In the TRIPS project (https://trips-project.eu/), we seek to create innovative design concepts to support mobility and transport…

By mrdoomits

During the Zero Project Conference 2021, a roundtable discussion was organised to examine how mobile technologies provide workplace accommodations for people with disabilities and what emerging technologies such as AI, wearables, the Internet of Things, and Virtual Reality/Augmented Reality will contribute in the future. Mobile technology solutions today in the workplace

Digital technologies and, particularly, mobile phones have transformed the workplace and reshaped our understanding of work and how we do it. Recent developments, including the global pandemic, have accelerated the push towards digitisation. …

DATEurope Logo
DATEurope Logo

Posted on March 01, 2021

The recently formed association for Digital Assistive Technology across Europe ( DATEurope) recognizes the need for a coherent voice for European stakeholders. In many countries, there has been no mechanism by which the industry collectively is represented. While there are effective and valued organizations for other forms of assistive technology (AT) and provision, they do not always find it easy to encompass digital solutions’ needs and outlooks. …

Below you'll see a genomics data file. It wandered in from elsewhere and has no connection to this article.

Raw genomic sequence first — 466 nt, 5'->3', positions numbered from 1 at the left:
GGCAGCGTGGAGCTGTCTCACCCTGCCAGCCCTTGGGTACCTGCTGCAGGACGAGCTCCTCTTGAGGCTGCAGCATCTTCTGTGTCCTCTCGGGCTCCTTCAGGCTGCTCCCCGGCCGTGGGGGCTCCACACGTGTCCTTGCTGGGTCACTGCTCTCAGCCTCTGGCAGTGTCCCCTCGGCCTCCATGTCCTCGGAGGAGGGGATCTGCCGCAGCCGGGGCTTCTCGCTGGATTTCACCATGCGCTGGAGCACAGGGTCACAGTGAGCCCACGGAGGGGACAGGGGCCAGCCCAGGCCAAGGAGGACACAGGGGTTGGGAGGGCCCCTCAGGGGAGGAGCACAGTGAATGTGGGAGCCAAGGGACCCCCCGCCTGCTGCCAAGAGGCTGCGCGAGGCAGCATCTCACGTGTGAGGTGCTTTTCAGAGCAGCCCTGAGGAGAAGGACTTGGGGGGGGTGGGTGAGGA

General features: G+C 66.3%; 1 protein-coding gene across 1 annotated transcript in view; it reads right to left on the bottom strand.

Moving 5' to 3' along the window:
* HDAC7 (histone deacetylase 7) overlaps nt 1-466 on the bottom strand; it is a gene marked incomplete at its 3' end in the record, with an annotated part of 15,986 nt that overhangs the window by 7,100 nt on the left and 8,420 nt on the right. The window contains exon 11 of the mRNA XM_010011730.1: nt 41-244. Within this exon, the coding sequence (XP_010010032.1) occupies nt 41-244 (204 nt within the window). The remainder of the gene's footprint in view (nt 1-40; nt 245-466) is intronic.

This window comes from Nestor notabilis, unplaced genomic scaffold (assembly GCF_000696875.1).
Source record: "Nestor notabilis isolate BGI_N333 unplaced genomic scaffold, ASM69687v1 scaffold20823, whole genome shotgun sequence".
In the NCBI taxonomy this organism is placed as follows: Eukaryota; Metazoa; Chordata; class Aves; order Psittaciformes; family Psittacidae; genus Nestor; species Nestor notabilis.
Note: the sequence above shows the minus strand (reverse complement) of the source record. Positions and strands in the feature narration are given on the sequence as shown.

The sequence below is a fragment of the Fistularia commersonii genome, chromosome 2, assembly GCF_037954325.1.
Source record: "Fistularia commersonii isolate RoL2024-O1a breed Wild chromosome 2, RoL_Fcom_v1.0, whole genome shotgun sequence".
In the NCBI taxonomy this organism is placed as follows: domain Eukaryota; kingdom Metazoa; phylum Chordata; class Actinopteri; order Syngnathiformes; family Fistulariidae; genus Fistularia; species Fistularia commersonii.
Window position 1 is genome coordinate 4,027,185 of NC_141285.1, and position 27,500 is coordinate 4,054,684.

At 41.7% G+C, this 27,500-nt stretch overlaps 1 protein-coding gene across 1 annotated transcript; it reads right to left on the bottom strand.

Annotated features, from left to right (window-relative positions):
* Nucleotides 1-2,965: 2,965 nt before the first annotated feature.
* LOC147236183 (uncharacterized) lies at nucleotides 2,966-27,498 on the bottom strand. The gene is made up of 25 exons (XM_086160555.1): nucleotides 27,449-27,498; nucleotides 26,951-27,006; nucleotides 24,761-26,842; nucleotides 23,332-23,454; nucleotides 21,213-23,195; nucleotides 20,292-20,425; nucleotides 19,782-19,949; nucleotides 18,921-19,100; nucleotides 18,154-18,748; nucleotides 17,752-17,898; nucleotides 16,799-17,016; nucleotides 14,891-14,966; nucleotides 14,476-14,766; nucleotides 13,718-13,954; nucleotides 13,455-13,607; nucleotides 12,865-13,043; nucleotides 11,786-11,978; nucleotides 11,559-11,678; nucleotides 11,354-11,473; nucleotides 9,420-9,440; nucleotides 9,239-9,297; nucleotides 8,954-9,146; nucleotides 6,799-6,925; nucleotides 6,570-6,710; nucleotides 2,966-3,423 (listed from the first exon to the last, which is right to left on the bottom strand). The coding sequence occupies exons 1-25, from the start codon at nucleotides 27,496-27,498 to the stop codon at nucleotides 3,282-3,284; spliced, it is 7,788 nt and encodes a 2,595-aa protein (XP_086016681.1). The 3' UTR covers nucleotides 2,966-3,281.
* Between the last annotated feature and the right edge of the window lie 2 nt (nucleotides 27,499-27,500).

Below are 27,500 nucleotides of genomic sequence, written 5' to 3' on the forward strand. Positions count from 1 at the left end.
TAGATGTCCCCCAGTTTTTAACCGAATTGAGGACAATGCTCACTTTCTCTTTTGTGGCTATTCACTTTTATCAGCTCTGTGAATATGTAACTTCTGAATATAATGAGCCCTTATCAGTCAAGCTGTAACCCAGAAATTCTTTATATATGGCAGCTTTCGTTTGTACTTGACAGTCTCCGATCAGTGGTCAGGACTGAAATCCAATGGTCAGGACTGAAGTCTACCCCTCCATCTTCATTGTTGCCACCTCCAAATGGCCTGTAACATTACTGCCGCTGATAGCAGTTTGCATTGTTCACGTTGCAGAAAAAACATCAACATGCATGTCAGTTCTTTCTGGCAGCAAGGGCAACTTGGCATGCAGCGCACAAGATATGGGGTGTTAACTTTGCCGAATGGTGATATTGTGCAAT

Photo licenced by envato elements

As the world moves into the second year of Covid-19, video calls have become central to much of our lives. Whether Zoom, Teams, FaceTime, Meet or some alternate platform. The limitations of those platforms are becoming apparent. A lack of ability to customise the “room” to reflect the topic or members and the drab uniformity of design base don square boxes with talking heads for session after session. For many, this contributes to a lack of attention or motivation to fully participate after so many months. Addressing this is crucial to any concept of “new normal” and is both a…

Hand holding a phone with Spotify logo onscreen
Hand holding a phone with Spotify logo onscreen
By twenty20photos

Much of my life and career has focussed on access and inclusion and working towards a society where people with a disability would see their rights realised. So at first glance, my love of Spotify would appear to have little to do with my work. But, I have to admit that music was my first love and I have around 4000 records, tapes and CD’s sitting in my cellar. I have an original iPod classic with 160gb of mp3 available to me, but I have fallen in love with someone I shouldn’t have — Spotify.